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Glenview Naval Air Station

Glenview Naval Air Station

Glenview Naval Air Station, 1951
During its relatively short history, Naval Air Station Glenview, as it was officially known, served several purposes. Created in 1929 as Curtiss-Reynolds Field, it was the result of the post–World War I fascination with flying. Aviation pioneer Glenn H. Curtiss and associates built it as part of a flight-training school, and the following year it was the site of the National Air Races.

The airport languished until its purchase by the navy in 1936. Little more than 200 acres in size, it functioned as a screening facility for pilot's school. During World War II, the navy quickly bought 1,200 adjoining acres and announced that Glenview would become its largest primary training base. A field in Arlington Heights would serve as an initial training base. The navy invested $12.5 million in new hangars and over 12 miles of new runways.

Although Glenview ultimately produced 20,000 Navy pilots, it was best known for the training of aircraft carrier pilots. With no such ships to spare, Capt. Richard Whitehead suggested converting a pair of existing commercial ships by replacing everything above their hulls with flight decks and towers. Thus, the more than 20-year-old Seeandbee, once the largest passenger vessel on the Great Lakes, became the U.S.S. Wolverine, while the Greater Buffalo underwent a similar conversion to become the U.S.S. Sable; these were the only side-paddle-wheel aircraft carriers in naval history. Pilots took off from Glenview, used the Baha'i Temple in Wilmette as a visual landmark, and practiced landings and takeoffs on the ships, which were frequently stationed off the Loop.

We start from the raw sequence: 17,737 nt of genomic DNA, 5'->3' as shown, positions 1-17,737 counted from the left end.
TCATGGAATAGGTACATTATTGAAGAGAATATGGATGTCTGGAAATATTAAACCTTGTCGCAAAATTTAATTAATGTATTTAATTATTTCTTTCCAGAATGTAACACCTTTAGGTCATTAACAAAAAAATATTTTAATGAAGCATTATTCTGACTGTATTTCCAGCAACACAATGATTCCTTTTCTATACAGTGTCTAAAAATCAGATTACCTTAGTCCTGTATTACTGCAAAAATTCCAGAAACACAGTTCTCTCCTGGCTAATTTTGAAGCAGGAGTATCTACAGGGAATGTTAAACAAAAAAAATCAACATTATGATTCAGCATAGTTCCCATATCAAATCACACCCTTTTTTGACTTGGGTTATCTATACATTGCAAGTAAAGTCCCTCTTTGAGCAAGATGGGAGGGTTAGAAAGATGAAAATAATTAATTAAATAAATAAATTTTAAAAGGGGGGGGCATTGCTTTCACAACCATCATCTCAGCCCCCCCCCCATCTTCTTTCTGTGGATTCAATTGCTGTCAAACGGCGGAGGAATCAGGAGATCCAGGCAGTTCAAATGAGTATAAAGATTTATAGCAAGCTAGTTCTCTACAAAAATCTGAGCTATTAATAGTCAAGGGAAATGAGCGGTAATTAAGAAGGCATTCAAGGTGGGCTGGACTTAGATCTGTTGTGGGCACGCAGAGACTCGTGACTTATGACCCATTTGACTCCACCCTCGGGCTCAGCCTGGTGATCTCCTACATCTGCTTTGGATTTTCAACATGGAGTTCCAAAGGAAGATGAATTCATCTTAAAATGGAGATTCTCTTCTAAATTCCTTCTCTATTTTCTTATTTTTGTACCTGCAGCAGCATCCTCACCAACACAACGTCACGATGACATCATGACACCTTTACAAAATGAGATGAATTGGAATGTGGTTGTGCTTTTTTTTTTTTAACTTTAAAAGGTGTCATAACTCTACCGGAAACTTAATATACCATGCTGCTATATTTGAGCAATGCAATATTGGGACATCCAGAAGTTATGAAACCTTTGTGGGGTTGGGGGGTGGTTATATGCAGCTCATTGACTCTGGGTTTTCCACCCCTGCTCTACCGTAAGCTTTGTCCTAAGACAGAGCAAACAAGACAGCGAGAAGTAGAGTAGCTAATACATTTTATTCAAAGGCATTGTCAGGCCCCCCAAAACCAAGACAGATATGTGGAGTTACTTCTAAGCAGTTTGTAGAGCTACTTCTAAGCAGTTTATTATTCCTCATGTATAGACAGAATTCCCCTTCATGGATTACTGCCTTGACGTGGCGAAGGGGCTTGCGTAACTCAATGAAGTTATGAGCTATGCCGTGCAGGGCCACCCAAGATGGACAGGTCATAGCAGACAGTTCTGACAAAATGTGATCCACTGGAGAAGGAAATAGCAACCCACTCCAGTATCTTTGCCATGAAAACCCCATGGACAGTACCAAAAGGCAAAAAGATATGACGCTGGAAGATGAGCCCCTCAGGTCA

After the war, Naval Air Station Glenview installed some of the era's most sophisticated radar and thrived as a Cold War training facility. But the 1960s saw the beginning of a long, slow decline, with the base's air rescue capability emerging as an important factor in boating safety on Lake Michigan. In March 1993, Mayor Richard M. Daley suggested moving Air Force Reserve units from O'Hare to Glenview, but three months later the federal Defense Base Realignment and Closure Commission recommended that the facility be closed. Although some public officials fought to keep it open, many local interests welcomed the eventual conversion of its then 1,288 acres into housing and commercial land uses.

Duis, Perry, and Scott LaFrance. We've Got a Job to Do: Chicagoans and World War II. 1992.
Scamehorn, Howard Lee. Balloons to Jets: A Century of Aeronautics in Illinois, 1855–1955. 1957.